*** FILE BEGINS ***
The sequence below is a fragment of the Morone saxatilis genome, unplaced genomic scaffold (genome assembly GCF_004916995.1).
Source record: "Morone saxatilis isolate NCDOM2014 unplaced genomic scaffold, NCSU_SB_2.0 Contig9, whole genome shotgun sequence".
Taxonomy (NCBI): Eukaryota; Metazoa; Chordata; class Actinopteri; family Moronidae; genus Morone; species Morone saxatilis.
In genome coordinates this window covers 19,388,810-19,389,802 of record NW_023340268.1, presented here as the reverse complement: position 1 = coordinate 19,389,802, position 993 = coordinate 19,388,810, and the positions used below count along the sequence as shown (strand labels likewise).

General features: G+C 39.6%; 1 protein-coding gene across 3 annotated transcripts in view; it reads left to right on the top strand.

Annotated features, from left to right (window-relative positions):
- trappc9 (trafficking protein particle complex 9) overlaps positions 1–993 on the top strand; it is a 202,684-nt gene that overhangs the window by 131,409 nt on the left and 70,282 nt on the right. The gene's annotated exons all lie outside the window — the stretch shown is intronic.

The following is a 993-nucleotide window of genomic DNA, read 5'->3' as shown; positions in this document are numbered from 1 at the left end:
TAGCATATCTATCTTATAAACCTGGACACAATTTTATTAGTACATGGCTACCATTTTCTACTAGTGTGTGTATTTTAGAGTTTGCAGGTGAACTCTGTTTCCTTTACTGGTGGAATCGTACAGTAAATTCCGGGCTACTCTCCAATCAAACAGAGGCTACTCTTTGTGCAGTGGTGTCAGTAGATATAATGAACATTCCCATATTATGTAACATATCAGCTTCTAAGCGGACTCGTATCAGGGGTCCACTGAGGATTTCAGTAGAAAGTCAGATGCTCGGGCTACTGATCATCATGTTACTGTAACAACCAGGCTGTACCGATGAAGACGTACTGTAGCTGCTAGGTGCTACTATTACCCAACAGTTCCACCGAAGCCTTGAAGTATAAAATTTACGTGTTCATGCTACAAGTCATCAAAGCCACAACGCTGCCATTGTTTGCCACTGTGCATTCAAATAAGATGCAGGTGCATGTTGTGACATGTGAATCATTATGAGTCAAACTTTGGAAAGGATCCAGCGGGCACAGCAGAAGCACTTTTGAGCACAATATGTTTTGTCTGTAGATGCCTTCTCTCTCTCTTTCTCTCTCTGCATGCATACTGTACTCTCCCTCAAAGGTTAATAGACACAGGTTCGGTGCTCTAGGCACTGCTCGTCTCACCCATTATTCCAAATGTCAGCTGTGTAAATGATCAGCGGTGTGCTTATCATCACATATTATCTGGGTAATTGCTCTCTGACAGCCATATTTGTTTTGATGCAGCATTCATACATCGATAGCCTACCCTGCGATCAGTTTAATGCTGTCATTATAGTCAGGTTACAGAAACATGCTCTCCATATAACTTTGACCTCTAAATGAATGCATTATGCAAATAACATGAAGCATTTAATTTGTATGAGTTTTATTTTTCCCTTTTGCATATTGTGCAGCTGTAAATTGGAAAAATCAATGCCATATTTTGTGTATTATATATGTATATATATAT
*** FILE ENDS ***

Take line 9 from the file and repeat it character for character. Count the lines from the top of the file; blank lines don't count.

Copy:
TAGCATATCTATCTTATAAACCTGGACACAATTTTATTAGTACATGGCTACCATTTTCTACTAGTGTGTGTATTTTAGAGTTTGCAGGTGAACTCTGTTTCCTTTACTGGTGGAATCGTACAGTAAATTCCGGGCTACTCTCCAATCAAACAGAGGCTACTCTTTGTGCAGTGGTGTCAGTAGATATAATGAACATTCCCATATTATGTAACATATCAGCTTCTAAGCGGACTCGTATCAGGGGTCCACTGAGGATTTCAGTAGAAAGTCAGATGCTCGGGCTACTGATCATCATGTTACTGTAACAACCAGGCTGTACCGATGAAGACGTACTGTAGCTGCTAGGTGCTACTATTACCCAACAGTTCCACCGAAGCCTTGAAGTATAAAATTTACGTGTTCATGCTACAAGTCATCAAAGCCACAACGCTGCCATTGTTTGCCACTGTGCATTCAAATAAGATGCAGGTGCATGTTGTGACATGTGAATCATTATGAGTCAAACTTTGGAAAGGATCCAGCGGGCACAGCAGAAGCACTTTTGAGCACAATATGTTTTGTCTGTAGATGCCTTCTCTCTCTCTTTCTCTCTCTGCATGCATACTGTACTCTCCCTCAAAGGTTAATAGACACAGGTTCGGTGCTCTAGGCACTGCTCGTCTCACCCATTATTCCAAATGTCAGCTGTGTAAATGATCAGCGGTGTGCTTATCATCACATATTATCTGGGTAATTGCTCTCTGACAGCCATATTTGTTTTGATGCAGCATTCATACATCGATAGCCTACCCTGCGATCAGTTTAATGCTGTCATTATAGTCAGGTTACAGAAACATGCTCTCCATATAACTTTGACCTCTAAATGAATGCATTATGCAAATAACATGAAGCATTTAATTTGTATGAGTTTTATTTTTCCCTTTTGCATATTGTGCAGCTGTAAATTGGAAAAATCAATGCCATATTTTGTGTATTATATATGTATATATATAT